Broiler Chicken and An American Dream

Broiler chicken is a type of chicken raised specially for meat production. Broiler chickens grow in a shed filled with thousands of them and usually get only less than a half a square foot of living space. That’s less than the size of a computer mouse pad. They’re given steroids to grow bigger than their ancestors so they can be slaughtered sooner. Many develop crippling leg disorders because their legs cannot support their abnormally large bodies and die of dehydration in the shed before they are slaughtered.

These barren and confining conditions deny animals’ an opportunity to express natural behaviours, and lead to physical and behavioural problems. There is social chaos as thousands of chicken’s mill about, with too many birds for a well-defined pecking order to develop. Normal behaviour patterns are impossible. Individuals become stressed and aggressive to neighbours. After 45 days, the broiler chickens are transported to various places for their consumption. Often we would notice on road, vans carrying hundreds of chicken with each bird hunting for a tiny space to even stand.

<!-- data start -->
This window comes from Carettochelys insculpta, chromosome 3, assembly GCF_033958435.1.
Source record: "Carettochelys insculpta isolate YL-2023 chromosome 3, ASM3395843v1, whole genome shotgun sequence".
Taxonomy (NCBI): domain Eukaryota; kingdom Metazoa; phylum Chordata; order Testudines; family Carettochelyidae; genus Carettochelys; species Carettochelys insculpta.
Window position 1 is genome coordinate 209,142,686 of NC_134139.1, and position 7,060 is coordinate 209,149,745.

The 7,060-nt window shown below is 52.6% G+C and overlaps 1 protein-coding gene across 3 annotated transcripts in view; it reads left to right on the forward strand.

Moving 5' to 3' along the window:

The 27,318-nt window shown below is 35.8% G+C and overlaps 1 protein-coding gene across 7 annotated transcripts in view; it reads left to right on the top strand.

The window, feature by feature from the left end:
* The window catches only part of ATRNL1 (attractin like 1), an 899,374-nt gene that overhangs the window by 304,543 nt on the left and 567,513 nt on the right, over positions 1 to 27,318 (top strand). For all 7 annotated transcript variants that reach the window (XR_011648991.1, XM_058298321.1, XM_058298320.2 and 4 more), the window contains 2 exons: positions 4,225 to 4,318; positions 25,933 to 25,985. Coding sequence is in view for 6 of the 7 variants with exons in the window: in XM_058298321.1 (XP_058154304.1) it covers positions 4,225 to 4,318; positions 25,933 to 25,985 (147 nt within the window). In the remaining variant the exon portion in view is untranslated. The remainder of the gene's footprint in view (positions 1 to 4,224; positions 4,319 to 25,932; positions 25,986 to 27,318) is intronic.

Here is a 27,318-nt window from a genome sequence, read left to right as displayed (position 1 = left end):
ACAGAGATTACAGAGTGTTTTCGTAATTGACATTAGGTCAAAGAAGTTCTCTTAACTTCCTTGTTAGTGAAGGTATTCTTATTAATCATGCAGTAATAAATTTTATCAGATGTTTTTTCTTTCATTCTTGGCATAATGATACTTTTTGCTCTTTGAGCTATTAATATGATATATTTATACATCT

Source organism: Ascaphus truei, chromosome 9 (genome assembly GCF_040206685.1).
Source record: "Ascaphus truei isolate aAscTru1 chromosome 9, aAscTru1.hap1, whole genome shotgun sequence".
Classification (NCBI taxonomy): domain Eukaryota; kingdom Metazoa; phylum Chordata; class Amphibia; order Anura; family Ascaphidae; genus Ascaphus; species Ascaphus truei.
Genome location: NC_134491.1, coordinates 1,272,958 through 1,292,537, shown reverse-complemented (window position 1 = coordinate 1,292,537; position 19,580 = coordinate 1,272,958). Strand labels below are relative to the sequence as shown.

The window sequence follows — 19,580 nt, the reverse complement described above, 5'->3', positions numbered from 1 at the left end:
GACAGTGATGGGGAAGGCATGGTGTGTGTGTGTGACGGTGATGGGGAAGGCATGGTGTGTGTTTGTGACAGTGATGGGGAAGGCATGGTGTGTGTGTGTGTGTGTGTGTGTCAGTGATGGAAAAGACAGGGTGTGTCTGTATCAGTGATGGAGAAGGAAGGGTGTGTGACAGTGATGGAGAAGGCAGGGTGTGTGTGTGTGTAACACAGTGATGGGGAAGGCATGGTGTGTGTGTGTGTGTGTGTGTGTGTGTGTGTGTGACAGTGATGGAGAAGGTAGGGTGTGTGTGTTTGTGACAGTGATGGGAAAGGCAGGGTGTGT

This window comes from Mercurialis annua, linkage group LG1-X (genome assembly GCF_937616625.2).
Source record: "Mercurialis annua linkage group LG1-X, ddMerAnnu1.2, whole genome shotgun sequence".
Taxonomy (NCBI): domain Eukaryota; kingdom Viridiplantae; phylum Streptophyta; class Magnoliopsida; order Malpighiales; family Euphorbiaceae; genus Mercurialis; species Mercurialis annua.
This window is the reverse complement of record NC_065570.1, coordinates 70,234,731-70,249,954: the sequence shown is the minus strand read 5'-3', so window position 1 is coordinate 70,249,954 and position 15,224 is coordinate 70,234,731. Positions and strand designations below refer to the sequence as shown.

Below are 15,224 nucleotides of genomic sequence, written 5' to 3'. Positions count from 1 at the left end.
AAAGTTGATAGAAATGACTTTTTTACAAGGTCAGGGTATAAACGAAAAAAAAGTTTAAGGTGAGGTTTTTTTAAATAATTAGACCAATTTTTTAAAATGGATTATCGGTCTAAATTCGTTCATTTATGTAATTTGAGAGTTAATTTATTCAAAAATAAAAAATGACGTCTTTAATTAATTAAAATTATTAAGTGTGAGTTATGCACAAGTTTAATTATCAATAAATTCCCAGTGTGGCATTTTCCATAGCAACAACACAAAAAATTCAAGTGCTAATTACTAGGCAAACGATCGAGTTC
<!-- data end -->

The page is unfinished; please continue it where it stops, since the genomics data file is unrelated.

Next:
The planning starts as early as the mother conceives a child. Parents brain storm and narrow down their choices to few top notch schools in the city where they would prefer to have their child admitted. They work out strategies for both girl and boy child. Once the child is born, they explore the possibilities of shifting their place of residence closer to the school. One of the criteria schools stipulate is that the residence should be within 5 Kilo meter radius of the school.